Road­blocks could slow mass de­por­ta­tions

Chicago Sun-Times - - NATION - Alan Gomez @ alan­gomez

Don­ald Trump says one of the first things he’ll do when he be­comes pres­i­dent is de­port up to 3 mil­lion un­doc­u­mented im­mi­grants. It would be one of the largest such roundups in Amer­i­can his­tory. Here are an­swers to some ques­tions about how he will ac­com­plish that.

Q How many “crim­i­nal” un­doc­u­mented im­mi­grants are there?

In a post- elec­tion in­ter­view with CBS’ 60 Min­utes, Trump said he would de­port 2 mil­lion to 3 mil­lion of the 11 mil­lion un­doc­u­mented im­mi­grants who are “crim­i­nal and have crim­i­nal records.” The ac­tual num­ber de­pends on how one de­fines “crim­i­nal.”

The Mi­gra­tion Pol­icy In­sti­tute, a non­par­ti­san think tank, es­ti­mates 820,000 un­doc­u­mented im­mi­grants have been con­victed of a crime in the U. S. About 300,000 were con­victed of felonies and 390,000 of se­ri­ous mis­de­meanors.

The Depart­ment of Home­land Se­cu­rity puts the num­ber of “re­mov­able crim­i­nal aliens” at 1.9 mil­lion, but that es­ti­mate in­cludes for­eign­ers with le­gal sta­tus, peo­ple con­victed of all crimes ( ex- cept for traf­fic of­fenses) and those re­peat­edly caught cross­ing the border.

Many are al­ready in cus­tody, mak­ing them the eas­i­est to iden­tify.

Q How will the gov­ern­ment track down those un­doc­u­mented im­mi­grants?

Trump could ask Congress for more fund­ing to in­crease the size of Im­mi­gra­tion and Cus­toms En­force­ment ( ICE), but a quicker so­lu­tion would be redi­rect­ing the cur­rent 14,000 ICE of­fi­cers, agents and spe­cial agents to con­cen­trate on ar­rests.

But only 1,000- 1,100 agents cur­rently track down fugi­tive un­doc­u­mented im­mi­grants who are crim­i­nals or gang mem­bers, ac­cord­ing to John Sandweg, a for­mer act­ing direc­tor of ICE. The rest work on de­ten­tion op­er­a­tions, screen­ing visa ap­pli­cants in for­eign coun­tries, con­duct­ing im­mi­gra­tion au­dits of U. S. busi­nesses and in­ves­ti­gat­ing crimes.

Sandweg said sev­eral core func­tions must be main­tained be­cause of con­gres­sional man­dates, but an ICE direc­tor could eas­ily re­fo­cus more peo­ple to find­ing un­doc­u­mented im­mi­grants.

“There would be a lot of flex­i­bil­ity for an ICE direc­tor to re- cal­i­brate the agency,” said Sandweg, now an at­tor­ney with Fron­tier So­lu­tions.

Q How quickly can un­doc­u­mented im­mi­grants be de­ported?

Be­fore they can be de­ported to their home coun­try, im­mi­grants have the right to a hear­ing be­fore an im­mi­gra­tion judge. But the na­tion’s im­mi­gra­tion courts are al­ready over­bur­dened.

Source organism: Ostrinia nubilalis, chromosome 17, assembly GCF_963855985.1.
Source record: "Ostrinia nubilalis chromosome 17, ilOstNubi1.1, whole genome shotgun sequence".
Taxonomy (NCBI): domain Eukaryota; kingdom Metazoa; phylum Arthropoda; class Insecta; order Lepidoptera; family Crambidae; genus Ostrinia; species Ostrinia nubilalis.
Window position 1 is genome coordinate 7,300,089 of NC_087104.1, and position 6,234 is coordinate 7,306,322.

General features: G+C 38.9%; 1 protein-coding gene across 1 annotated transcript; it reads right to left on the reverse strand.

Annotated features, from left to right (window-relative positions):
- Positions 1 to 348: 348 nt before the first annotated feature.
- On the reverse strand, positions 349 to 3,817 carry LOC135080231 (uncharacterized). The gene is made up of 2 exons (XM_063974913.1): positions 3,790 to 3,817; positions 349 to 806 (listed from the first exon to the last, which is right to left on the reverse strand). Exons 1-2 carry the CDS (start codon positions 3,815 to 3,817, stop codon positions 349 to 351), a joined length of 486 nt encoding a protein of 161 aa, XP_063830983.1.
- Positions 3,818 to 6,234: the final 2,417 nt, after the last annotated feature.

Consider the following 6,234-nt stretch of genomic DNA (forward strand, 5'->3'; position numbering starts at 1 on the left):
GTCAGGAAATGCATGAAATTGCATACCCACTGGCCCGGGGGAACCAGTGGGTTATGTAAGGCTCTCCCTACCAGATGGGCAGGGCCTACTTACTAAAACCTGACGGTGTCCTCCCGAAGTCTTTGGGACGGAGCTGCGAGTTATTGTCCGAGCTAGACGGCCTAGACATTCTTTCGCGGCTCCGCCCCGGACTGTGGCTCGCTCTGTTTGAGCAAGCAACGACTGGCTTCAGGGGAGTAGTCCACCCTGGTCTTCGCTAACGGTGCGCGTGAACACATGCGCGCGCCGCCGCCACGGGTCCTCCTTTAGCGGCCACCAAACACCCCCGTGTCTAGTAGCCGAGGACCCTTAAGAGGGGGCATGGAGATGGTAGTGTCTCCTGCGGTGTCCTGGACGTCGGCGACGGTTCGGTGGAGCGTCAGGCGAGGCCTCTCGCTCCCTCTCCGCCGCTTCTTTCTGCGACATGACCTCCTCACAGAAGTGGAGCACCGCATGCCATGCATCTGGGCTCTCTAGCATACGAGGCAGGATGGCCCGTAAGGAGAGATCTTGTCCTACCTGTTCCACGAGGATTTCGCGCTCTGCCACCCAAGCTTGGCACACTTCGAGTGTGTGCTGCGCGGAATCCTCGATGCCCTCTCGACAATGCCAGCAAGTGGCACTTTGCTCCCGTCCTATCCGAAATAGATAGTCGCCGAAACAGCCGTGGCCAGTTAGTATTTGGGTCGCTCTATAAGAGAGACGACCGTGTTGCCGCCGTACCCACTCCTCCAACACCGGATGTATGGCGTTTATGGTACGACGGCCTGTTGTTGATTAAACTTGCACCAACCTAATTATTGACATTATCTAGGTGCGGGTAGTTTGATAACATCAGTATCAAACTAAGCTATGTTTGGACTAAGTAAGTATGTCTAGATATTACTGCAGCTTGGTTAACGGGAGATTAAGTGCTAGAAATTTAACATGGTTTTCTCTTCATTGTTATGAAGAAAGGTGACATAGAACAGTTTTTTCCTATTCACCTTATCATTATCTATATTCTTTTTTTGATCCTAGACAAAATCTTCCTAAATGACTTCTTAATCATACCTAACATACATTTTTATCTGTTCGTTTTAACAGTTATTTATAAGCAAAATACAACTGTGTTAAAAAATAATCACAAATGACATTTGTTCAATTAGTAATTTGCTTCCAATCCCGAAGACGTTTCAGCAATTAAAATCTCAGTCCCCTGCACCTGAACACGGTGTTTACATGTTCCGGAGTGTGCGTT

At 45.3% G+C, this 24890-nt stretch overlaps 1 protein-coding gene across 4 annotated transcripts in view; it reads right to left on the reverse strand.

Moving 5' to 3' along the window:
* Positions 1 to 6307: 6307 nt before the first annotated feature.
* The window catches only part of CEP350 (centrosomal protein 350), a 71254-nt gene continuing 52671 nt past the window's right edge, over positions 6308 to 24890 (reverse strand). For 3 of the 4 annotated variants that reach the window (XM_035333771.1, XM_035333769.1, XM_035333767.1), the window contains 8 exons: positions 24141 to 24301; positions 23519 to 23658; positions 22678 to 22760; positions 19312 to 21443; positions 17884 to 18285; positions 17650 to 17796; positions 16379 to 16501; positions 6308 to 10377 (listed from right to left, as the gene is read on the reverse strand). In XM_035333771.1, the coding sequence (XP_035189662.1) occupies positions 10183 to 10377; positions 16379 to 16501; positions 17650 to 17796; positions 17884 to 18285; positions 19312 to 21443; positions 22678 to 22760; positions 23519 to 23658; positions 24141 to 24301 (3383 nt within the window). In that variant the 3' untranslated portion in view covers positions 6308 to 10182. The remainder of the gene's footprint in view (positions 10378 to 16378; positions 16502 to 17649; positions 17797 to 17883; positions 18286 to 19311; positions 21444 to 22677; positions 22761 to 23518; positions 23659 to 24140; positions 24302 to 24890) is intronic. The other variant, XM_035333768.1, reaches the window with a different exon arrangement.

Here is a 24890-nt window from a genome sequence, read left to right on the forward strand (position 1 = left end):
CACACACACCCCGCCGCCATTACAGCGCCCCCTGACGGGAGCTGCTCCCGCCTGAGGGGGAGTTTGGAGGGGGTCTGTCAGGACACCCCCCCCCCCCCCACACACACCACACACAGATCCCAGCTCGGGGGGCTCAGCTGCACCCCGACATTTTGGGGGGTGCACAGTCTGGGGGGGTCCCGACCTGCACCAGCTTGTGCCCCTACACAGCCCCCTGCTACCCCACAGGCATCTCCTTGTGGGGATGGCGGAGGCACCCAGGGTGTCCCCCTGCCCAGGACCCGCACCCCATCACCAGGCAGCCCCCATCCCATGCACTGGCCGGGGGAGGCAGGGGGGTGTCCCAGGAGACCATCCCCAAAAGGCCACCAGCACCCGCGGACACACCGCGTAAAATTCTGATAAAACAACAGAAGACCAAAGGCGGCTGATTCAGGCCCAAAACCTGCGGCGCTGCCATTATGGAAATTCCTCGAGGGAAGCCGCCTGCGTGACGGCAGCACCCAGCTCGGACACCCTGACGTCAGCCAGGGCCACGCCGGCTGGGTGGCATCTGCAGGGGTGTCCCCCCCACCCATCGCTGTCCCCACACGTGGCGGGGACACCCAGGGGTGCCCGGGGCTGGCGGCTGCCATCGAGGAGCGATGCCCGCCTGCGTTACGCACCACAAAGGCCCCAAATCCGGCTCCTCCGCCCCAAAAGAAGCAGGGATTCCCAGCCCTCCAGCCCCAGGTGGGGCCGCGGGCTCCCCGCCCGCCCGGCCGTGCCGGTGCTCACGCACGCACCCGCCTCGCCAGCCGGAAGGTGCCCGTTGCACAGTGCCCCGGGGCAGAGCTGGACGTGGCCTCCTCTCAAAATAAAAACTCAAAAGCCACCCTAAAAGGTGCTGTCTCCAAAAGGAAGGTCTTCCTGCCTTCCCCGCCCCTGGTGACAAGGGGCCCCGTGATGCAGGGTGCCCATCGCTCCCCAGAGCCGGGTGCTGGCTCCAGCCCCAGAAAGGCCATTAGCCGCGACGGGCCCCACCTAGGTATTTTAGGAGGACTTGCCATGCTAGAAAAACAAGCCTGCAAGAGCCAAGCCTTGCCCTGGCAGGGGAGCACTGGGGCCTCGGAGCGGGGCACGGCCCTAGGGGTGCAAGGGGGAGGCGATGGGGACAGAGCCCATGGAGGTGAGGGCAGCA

That has led to a huge back­log of 521,676 cases wait­ing nearly two years on av­er­age to be heard, ac­cord­ing to the Trans­ac­tional Records Ac­cess Clear­ing­house at Syra­cuse Univer­sity. Cases take an av­er­age of 675 days to com­plete; in Colorado the av­er­age is more than 1,000 days per case.

The only way to speed up those cases is to hire more im­mi­gra­tion judges. There are now 273. Congress has ap­proved fund­ing to in­crease the num­ber to 374, and Trump could ask Congress to hire even more.

Yet, even if Trump filled all 374 posts and added 150 more judges over the next two years, they could not clear out all the pend­ing im­mi­gra­tion cases un­til 2023, ac­cord­ing to Hu­man Rights First, a non­profit ad­vo­cacy group.

Q Which un­doc­u­mented im­mi­grants will be tar­geted?

Trump’s em­pha­sis on crim­i­nals may leave mil­lions of other un­doc­u­mented im­mi­grants in the clear.

One such group: the 740,000 young un­doc­u­mented im­mi­grants granted de­por­ta­tion pro­tec­tions un­der Pres­i­dent Obama’s De­ferred Ac­tion for Child­hood Ar­rivals pro­gram, known as DACA. To qual­ify, they had to regis­ter with the fed­eral gov­ern­ment, have a clean record and work or go to school.

Trump has vowed to end the pro­gram and re­scind their de­por­ta­tion pro­tec­tions. Mex­i­can na­tion­als would be the most heav­ily tar­geted, be­cause they ac­count for 52% of un­doc­u­mented im­mi­grants, ac­cord­ing to the Pew Re­search Cen­ter.

Q What will hap­pen to those who re­main?

Repub­li­can pro­pos­als in re­cent years pro­vide some pos­si­bil­i­ties.

In 2014, af­ter the Se­nate passed a bill that al­lowed some un­doc­u­mented im­mi­grants to be­come U. S. cit­i­zens, House Repub­li­cans out­lined a plan that in­stead would let them re­ceive le­gal sta­tus, but not cit­i­zen­ship.

Im­mi­gra­tion ad­vo­cacy groups de­cried the House pro­posal as “sec­ond- class cit­i­zen­ship,” but some Repub­li­cans en­dorsed that idea as a way to pun­ish un­doc­u­mented im­mi­grants for en­ter­ing il­le­gally but still al­low them to live in the U. S. with­out fear of de­por­ta­tion.

JOSH REYNOLDS FOR USA TODAY

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